Don't fall prey to Kata build-up.



#nrvtk


I recently heard a podcast by Ken Coleman, host of the Entreleadership podcast, who said that people who are feeling burned out at their job may actually be experiencing "build up." This may be a time when you feel stuck and you aren't motivated to do much of anything. Build up means feeling uninspired and in a funk. And how do we counteract funkness? Perhaps changing our routine, listening to motivational podcast (like the one I just referred to), taking a class, pivoting in our career or job, or just taking a 15 minute rest period to let your mind wander.


I had kata build up and was all but ready to give it up. I wanted my training to be for real life self- protection, I just didn't see how doing the same kata fifty billion times would help me to protect myself if I needed to. I am still struggling with this and I have to be intentional with my kata practice. Here are some things I do to keep from becoming bored with training kata.


1. Learn the real meaning behind the technique.


My wise and all things karate-knowing husband has recently been teaching Bunkai or the application of the technique. Knowing the true life application of the movements of your arms and legs is essential in your development. It will give you a fresh perspective. Training Bunkai will eliminate the auto-pilot mode- just doing the technique and not understanding the why behind it.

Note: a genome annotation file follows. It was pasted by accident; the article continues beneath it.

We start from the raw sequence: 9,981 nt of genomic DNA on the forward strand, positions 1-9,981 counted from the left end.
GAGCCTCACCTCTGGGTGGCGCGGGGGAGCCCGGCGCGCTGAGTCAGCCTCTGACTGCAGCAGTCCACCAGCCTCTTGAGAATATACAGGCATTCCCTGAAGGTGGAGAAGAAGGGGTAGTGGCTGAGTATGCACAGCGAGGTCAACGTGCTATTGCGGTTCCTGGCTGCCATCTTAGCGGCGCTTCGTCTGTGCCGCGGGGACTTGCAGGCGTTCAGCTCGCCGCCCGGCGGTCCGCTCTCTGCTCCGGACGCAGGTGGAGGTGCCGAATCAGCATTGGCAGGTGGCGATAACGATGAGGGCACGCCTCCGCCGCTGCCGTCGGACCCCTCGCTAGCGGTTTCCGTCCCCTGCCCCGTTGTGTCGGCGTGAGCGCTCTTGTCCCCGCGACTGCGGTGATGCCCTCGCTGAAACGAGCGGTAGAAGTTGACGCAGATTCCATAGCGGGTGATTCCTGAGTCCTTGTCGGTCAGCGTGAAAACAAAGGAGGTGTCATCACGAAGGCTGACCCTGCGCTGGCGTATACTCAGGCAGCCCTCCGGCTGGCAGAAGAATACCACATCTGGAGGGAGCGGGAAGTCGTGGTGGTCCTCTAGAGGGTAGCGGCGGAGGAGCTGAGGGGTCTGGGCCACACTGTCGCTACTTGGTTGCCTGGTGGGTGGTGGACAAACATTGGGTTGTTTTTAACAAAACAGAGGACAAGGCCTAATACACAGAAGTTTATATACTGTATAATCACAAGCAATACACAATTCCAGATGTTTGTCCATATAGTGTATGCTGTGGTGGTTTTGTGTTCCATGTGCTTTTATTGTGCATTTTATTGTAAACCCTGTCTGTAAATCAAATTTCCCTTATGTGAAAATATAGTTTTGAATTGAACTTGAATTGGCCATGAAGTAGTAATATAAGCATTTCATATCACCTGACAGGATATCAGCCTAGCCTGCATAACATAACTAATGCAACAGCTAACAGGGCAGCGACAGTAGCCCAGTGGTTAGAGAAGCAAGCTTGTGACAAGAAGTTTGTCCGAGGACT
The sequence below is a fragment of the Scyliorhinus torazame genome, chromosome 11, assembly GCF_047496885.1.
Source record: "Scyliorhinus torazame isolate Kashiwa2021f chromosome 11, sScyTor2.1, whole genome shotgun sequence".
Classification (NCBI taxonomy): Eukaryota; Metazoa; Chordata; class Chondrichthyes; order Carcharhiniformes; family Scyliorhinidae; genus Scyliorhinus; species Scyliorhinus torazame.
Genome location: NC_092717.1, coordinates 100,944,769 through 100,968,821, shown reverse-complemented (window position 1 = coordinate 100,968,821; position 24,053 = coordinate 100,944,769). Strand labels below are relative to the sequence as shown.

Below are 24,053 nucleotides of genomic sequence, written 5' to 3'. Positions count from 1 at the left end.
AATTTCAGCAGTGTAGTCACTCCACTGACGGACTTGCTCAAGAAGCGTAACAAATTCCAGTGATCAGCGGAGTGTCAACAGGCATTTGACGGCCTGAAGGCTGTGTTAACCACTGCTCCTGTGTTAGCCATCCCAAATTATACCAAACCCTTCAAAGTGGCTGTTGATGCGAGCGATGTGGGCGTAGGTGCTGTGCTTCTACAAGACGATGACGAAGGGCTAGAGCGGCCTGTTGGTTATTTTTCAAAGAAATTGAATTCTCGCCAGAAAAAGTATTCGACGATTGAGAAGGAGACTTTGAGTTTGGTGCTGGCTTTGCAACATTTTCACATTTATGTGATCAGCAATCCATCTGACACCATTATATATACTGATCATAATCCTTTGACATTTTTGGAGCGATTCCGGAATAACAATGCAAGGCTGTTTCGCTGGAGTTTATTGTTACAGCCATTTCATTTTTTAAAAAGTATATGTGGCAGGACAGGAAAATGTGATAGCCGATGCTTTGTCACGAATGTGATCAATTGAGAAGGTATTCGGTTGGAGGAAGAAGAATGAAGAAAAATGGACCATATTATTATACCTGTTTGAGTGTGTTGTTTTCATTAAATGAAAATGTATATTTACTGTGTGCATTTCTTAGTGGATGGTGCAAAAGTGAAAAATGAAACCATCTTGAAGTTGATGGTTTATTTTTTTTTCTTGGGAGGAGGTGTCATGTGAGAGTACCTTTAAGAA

2. Use a visual.


In life you want to have a map and a plan. It is the same thing with karate. You have to know where you are and where you want to be and how to get there. Using a visual aid like the one below can help motivate you as be a map to where you want to go. It is good to see a plan on paper and it feels more real. Right now I am training for a sprint triathlon and I write my workouts down everyday so I can see how far I have come and how far I have to go.


3. Try new training methods.


Be open to turning your training routine upside down. Training in the same place on the same days can become tedious and stale. It is definitely on the teacher and coaches to switch things up to motivate the student in class, however each student has a responsibility to motivate themselves. Practice kata in the park, at the beach or lake, go to tournament, practice kata with your eyes closed, or to music, video yourself, do kata for a friend and ask for feedback. The great thing about kata is you can practice anywhere. I have practiced it in offices, my kitchen, hotel rooms, in the ocean, in the backyard, and in the car.


4. Be confident in your practice!


Don't be afraid to practice your kata in class during down times or while you wait for your class to begin. If you have a specific question ask a trusted higher ranked student for help. Try not to be concerned with what other people think of you and your performance. Understand that there will always be people that will judge you. It is high time to get over it. Now. I mean like right now. If you are putting in the practice and if you can get over your self- imposed limitations, practicing kata will improve all areas of your karate training.


I hope this was helpful to you. Please let me know of some of your training tips to avoid kata build up. And if you found value in this post please share on facebook, instagram, or twitter.


~Carolyn





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